This transformation (which, in the beginning, was essentially a form of exoskeleton ), boosted Leto’s strength, reflexes, and speed immensely, and he was able to move across large distances on foot.

Does Paul Atreides marry his mother?

The Duke and Lady Jessica’s Relationship – As well as Jessica’s perspective being erased for most of the film, one of the topics most personal to her in the novel was also taken; the fact that she is Duke Leto’s concubine and not his wife. Despite Jessica being the mother of his child and him being in love with her, the Duke will not marry her in case he needs to form an alliance with another house.

Nowing that Jessica is powerful enough to control the will of others, Dr. Yueh asks Jessica outright: “Why haven’t you made the Duke marry you?” Jessica replies: “motivating people, forcing them to your will, gives you a cynical attitude towards humanity. It degrades everything it touches. If I made him do this, then it would not be his doing (page 69)”.

This here makes the readers understand Jessica’s need; not only to marry the Duke but for the Duke to marry her of his own free will. It is again something that never comes up in the film; Jessica is referenced occasionally as a ‘concubine’ and Duke Leto professes to her in one scene, ” I should’ve married you,” but we see no reaction from Jessica.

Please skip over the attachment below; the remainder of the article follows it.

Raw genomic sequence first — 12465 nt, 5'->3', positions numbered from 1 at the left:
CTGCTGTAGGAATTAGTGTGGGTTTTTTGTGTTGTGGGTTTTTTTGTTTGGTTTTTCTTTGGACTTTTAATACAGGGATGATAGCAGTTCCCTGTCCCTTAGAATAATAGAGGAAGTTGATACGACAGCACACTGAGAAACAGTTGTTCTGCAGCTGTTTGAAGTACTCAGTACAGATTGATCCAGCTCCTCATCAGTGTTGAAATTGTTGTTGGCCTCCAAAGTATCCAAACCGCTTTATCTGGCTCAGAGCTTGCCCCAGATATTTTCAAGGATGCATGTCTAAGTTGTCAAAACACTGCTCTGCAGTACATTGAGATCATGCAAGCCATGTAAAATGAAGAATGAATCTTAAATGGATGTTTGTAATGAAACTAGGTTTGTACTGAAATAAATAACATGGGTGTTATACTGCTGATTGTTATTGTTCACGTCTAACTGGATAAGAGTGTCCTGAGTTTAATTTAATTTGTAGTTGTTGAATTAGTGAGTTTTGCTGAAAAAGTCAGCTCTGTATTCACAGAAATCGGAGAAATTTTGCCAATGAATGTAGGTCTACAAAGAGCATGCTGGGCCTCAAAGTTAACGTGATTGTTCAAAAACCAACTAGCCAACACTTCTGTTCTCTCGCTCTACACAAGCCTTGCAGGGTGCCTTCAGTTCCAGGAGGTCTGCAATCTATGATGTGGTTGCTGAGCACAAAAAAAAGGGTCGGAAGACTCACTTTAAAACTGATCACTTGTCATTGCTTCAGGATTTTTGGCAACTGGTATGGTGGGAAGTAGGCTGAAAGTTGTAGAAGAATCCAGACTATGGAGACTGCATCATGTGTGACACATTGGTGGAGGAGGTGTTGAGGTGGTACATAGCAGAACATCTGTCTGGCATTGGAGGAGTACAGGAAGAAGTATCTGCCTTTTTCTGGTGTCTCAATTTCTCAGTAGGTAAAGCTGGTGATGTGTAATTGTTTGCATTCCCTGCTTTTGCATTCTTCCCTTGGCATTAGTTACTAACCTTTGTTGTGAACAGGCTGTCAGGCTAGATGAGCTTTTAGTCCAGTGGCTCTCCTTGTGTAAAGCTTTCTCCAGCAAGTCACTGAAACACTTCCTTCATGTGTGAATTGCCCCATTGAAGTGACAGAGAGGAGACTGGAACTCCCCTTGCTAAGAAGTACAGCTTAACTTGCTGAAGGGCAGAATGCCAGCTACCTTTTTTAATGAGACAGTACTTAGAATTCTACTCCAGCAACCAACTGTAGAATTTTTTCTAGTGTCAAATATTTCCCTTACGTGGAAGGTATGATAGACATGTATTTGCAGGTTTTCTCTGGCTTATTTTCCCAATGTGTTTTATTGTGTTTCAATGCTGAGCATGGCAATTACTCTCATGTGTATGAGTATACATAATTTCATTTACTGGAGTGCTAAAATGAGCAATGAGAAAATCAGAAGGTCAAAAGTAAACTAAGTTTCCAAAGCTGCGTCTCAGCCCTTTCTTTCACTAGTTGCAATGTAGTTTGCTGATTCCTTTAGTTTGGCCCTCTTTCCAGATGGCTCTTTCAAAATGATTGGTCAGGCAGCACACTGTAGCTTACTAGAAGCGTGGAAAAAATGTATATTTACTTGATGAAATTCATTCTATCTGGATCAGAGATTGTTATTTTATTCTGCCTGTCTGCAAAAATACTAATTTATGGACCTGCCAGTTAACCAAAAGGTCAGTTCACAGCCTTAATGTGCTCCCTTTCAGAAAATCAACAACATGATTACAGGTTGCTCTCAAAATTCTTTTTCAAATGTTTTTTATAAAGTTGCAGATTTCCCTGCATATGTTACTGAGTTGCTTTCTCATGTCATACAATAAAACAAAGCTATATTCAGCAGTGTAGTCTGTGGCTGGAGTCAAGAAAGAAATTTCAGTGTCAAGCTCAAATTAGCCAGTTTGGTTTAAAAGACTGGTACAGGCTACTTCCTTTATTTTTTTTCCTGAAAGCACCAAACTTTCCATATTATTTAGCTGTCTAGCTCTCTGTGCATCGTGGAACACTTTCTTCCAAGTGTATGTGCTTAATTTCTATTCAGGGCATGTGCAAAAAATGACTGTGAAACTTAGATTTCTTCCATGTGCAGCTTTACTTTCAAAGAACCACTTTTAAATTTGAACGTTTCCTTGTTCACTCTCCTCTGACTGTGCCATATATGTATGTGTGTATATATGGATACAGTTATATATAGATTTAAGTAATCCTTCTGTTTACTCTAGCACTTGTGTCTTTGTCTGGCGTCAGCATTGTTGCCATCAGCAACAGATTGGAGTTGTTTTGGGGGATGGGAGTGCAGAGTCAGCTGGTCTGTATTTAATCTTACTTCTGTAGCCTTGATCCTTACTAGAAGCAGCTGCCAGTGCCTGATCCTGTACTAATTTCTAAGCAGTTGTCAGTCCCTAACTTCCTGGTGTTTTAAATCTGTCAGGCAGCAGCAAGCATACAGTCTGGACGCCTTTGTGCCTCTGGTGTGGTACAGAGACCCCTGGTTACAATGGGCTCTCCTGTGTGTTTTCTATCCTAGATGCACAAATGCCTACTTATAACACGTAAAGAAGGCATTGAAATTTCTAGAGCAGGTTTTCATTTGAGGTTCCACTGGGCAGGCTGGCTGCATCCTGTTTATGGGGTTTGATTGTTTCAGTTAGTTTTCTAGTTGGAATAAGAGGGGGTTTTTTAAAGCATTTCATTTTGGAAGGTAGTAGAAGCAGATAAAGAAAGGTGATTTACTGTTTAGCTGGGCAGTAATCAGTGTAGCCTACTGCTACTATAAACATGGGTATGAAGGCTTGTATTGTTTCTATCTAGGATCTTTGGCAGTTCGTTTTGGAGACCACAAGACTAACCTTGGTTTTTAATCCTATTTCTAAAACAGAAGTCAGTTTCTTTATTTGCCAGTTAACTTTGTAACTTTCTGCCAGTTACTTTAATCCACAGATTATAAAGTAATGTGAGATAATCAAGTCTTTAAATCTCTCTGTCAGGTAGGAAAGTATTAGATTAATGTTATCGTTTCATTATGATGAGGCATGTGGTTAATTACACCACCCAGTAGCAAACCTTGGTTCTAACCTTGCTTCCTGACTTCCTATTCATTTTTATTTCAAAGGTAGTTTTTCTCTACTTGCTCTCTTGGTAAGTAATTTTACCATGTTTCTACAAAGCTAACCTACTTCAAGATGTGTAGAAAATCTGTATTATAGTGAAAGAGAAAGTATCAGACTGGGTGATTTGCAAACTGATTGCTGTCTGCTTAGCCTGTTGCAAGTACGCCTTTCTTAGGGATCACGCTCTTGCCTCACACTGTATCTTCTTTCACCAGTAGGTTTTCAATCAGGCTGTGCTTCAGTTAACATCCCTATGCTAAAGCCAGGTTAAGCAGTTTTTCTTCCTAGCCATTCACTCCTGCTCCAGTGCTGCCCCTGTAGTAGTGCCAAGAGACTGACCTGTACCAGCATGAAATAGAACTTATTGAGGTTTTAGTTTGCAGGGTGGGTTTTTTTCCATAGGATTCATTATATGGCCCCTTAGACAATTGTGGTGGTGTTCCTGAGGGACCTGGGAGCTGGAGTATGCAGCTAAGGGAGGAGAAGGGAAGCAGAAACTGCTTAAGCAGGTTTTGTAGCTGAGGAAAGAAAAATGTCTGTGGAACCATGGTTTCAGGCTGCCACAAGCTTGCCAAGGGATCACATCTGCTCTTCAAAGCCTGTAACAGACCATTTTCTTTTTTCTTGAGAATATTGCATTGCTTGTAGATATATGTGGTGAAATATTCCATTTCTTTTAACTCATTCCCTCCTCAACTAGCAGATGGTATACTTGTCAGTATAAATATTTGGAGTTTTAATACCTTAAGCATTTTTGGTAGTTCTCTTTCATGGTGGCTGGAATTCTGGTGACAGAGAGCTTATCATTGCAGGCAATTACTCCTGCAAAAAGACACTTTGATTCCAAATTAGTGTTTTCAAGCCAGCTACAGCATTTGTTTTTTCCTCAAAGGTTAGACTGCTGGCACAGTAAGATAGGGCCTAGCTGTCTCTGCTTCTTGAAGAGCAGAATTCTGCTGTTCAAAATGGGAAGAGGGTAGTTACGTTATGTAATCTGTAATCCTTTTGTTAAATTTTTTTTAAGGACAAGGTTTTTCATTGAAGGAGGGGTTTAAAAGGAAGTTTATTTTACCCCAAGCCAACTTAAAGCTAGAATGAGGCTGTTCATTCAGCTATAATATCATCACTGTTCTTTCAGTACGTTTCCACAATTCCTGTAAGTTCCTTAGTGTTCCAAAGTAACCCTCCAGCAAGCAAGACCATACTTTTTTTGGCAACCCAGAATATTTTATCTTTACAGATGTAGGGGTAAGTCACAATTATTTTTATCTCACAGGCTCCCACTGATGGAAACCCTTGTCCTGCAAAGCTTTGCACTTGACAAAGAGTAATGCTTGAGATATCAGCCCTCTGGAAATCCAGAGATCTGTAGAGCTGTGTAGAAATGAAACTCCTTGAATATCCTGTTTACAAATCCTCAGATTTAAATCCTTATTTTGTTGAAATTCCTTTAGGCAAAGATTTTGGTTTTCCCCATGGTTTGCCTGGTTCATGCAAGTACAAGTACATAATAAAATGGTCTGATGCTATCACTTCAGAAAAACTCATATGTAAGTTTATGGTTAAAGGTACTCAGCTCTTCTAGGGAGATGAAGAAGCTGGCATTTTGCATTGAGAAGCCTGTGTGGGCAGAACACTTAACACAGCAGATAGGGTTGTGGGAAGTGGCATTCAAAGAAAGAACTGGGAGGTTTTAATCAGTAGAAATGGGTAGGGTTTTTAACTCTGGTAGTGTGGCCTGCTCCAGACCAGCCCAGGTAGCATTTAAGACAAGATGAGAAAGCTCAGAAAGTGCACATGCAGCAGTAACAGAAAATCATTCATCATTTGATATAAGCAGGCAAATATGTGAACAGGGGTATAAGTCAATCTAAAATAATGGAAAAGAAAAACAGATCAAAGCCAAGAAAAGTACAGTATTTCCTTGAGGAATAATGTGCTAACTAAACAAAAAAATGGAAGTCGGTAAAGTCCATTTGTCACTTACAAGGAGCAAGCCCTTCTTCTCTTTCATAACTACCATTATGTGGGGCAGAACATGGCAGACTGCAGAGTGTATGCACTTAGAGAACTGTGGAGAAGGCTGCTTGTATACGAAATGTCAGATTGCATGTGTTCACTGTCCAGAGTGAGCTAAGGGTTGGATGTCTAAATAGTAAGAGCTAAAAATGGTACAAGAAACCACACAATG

• How does she feel about this? Happy, sad, indifferent? Audiences never know because the filmmakers do not care.
  • It is hard to imagine how another director would have adapted Jessica if it wasn’t for Villeneuve and his team; but judging by the documentary on his failed adaptation, Alejandro Jodorowsky would have been more of the same.

In the documentary Jodorowsky’s Dune (2013), the titular director talks about how in the 70s when starting pre-production on his take on the sci-fi classic, he met with several high-profile actors for certain roles. For example, he met with Orson Wells for the Baron, David Carradine for Duke Leto, and even Salvador Dalí for the role of the Emperor.

Nothing is said of searching for Jessica, or any other female character for that matter (it is mentioned that Amanda Lear was cast as the character of Princess Irulan, but that was part of the deal in hiring Dalí as Lear was his muse). It is public knowledge that Charlotte Rampling (who ironically plays the Reverend Mother in the 2021 film ) was offered the role of Lady Jessica, but that story was apparently not worthy enough to be included in the documentary.